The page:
# Thread: Integration with Euler's constant and cosine

1. ## Integration with Euler's constant and cosine

Integrate

e^(2x)cosx dx

I tried substitution, where u=2x, but then I am still left with an x value from cosx. I know how to integrate them separately, but now when they are multipled together... how should I go about integrating?

2. How's your "by parts"? Do it twice.

3. Originally Posted by bhuang
Integrate

e^(2x)cosx dx

I tried substitution, where u=2x, but then I am still left with an x value from cosx. I know how to integrate them separately, but now when they are multipled together... how should I go about integrating?
You need to use integration by parts.

$\displaystyle \int{u\,dv} = u\,v - \int{v\,du}$.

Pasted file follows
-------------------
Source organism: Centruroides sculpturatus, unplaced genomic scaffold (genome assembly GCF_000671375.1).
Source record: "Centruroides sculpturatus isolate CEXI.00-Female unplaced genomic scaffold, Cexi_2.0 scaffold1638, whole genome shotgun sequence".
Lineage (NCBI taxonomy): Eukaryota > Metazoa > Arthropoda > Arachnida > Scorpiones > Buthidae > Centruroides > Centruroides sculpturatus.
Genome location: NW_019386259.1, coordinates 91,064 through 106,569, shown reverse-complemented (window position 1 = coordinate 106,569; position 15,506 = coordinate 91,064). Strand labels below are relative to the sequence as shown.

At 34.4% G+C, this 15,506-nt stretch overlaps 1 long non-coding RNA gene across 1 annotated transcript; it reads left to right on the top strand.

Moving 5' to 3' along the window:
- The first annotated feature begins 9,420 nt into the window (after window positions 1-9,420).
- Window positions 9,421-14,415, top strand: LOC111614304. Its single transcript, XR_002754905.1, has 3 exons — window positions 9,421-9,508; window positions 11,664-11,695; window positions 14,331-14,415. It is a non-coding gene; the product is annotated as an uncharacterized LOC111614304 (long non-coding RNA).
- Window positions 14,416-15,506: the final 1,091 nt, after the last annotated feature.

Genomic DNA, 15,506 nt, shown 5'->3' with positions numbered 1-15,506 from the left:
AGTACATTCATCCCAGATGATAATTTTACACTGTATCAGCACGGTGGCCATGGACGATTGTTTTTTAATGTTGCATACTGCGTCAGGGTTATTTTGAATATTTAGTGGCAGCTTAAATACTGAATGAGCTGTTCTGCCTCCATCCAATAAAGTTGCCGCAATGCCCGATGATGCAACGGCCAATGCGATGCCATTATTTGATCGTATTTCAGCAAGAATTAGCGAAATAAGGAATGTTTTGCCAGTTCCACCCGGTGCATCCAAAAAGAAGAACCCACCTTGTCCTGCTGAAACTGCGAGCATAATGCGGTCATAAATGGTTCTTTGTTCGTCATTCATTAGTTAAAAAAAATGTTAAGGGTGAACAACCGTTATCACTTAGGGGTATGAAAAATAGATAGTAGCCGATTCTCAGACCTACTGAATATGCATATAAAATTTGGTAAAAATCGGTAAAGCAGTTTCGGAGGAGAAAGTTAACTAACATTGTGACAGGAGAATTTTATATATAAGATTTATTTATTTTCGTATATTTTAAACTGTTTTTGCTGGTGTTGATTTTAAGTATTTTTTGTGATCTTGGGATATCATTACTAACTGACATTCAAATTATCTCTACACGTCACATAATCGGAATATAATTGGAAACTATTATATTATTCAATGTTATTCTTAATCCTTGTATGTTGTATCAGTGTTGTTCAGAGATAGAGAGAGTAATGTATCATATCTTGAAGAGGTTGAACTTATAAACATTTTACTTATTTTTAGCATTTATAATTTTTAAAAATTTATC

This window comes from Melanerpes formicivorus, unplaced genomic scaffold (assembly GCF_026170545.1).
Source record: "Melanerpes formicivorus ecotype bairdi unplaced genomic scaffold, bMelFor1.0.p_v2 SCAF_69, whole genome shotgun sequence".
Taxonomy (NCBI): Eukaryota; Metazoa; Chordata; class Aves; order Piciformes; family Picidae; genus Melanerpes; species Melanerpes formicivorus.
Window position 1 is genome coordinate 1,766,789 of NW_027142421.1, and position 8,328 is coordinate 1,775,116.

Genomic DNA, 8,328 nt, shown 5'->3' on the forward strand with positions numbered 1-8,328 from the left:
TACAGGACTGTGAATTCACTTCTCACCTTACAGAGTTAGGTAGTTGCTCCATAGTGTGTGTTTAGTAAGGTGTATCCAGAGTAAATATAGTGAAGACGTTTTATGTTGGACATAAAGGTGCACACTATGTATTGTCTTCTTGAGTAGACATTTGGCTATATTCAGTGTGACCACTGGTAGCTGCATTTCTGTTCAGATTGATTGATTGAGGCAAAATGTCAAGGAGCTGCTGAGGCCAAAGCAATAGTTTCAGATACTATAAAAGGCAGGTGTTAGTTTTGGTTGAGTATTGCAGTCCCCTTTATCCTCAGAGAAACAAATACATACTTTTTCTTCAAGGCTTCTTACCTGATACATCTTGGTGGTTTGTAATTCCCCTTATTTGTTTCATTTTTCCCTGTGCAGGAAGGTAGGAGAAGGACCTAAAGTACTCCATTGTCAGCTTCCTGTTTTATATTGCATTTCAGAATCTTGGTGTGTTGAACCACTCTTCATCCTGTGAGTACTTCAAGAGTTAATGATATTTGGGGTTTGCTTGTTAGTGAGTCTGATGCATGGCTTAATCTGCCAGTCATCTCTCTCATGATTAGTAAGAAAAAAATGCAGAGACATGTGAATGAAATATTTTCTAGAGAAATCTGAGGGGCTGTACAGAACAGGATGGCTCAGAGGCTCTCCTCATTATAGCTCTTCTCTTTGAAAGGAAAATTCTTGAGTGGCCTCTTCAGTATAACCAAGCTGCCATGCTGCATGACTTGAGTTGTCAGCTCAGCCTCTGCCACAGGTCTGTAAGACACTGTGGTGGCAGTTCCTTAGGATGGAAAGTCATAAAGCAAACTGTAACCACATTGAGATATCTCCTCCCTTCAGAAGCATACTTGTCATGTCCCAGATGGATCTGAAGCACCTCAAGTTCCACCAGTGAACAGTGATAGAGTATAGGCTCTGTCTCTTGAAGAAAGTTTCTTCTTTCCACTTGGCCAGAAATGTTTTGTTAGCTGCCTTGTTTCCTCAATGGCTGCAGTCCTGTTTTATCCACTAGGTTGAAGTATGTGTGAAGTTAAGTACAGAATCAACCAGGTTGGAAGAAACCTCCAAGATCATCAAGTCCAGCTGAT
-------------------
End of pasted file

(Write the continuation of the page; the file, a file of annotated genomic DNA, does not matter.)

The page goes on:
So for $\displaystyle \int{e^{2x}\cos{x}\,dx}$

Let $\displaystyle u = e^{2x}$ so that $\displaystyle du = 2e^{2x}$.

Let $\displaystyle dv = \cos{x}$ so that $\displaystyle v = \sin{x}$.

Therefore $\displaystyle \int{e^{2x}\cos{x}\,dx} = e^{2x}\sin{x} - \int{2e^{2x}\sin{x}\,dx}$

$\displaystyle = e^{2x}\sin{x} - 2\int{e^{2x}\sin{x}\,dx}$.

Now you need integration by parts again.

Let $\displaystyle u = e^{2x}$ so that $\displaystyle du = 2e^{2x}$.

Let $\displaystyle dv = \sin{x}$ so that $\displaystyle v = -\cos{x}$.

So $\displaystyle e^{2x}\sin{x} - 2\int{e^{2x}\sin{x}\,dx} = e^{2x}\sin{x} - 2\left[-e^{2x}\cos{x} - \int{-2e^{2x}\cos{x}\,dx}\right]$

$\displaystyle = e^{2x}\sin{x} + 2e^{2x}\cos{x} - 4\int{e^{2x}\cos{x}\,dx}$.

So we have

$\displaystyle \int{e^{2x}\cos{x}\,dx} = e^{2x}\sin{x} + 2e^{2x}\cos{x} - 4\int{e^{2x}\cos{x}\,dx}$

$\displaystyle 5\int{e^{2x}\cos{x}\,dx} = e^{2x}\sin{x} + 2e^{2x}\cos{x}$

$\displaystyle \int{e^{2x}\cos{x}\,dx} = \frac{1}{5}e^{2x}\sin{x} + \frac{2}{5}e^{2x}\cos{x} + C$.